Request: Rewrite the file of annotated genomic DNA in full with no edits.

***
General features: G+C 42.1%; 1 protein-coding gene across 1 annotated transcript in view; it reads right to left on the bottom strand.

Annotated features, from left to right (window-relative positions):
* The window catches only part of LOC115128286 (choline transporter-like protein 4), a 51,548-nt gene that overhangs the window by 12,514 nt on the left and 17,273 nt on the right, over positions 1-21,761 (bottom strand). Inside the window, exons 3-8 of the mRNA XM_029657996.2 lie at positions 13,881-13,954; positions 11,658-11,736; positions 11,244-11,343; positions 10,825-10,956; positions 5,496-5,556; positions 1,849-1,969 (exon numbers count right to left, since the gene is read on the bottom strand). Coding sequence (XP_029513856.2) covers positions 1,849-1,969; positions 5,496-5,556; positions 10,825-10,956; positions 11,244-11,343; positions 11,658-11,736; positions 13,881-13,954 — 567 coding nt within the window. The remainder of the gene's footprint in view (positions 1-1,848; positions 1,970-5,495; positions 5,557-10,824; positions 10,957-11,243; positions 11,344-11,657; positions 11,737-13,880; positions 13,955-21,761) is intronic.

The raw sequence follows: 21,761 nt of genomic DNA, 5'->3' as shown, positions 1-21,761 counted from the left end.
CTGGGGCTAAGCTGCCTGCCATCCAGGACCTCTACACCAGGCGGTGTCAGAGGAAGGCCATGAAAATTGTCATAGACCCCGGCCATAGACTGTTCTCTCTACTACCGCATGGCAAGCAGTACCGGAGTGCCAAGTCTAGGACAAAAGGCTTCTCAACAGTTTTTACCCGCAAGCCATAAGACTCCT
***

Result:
General features: G+C 42.1%; 1 protein-coding gene across 1 annotated transcript in view; it reads right to left on the bottom strand.

Annotated features, from left to right (window-relative positions):
* The window catches only part of LOC115128286 (choline transporter-like protein 4), a 51,548-nt gene that overhangs the window by 12,514 nt on the left and 17,273 nt on the right, over positions 1-21,761 (bottom strand). Inside the window, exons 3-8 of the mRNA XM_029657996.2 lie at positions 13,881-13,954; positions 11,658-11,736; positions 11,244-11,343; positions 10,825-10,956; positions 5,496-5,556; positions 1,849-1,969 (exon numbers count right to left, since the gene is read on the bottom strand). Coding sequence (XP_029513856.2) covers positions 1,849-1,969; positions 5,496-5,556; positions 10,825-10,956; positions 11,244-11,343; positions 11,658-11,736; positions 13,881-13,954 — 567 coding nt within the window. The remainder of the gene's footprint in view (positions 1-1,848; positions 1,970-5,495; positions 5,557-10,824; positions 10,957-11,243; positions 11,344-11,657; positions 11,737-13,880; positions 13,955-21,761) is intronic.

The raw sequence follows: 21,761 nt of genomic DNA, 5'->3' as shown, positions 1-21,761 counted from the left end.
CTGGGGCTAAGCTGCCTGCCATCCAGGACCTCTACACCAGGCGGTGTCAGAGGAAGGCCATGAAAATTGTCATAGACCCCGGCCATAGACTGTTCTCTCTACTACCGCATGGCAAGCAGTACCGGAGTGCCAAGTCTAGGACAAAAGGCTTCTCAACAGTTTTTACCCGCAAGCCATAAGACTCCT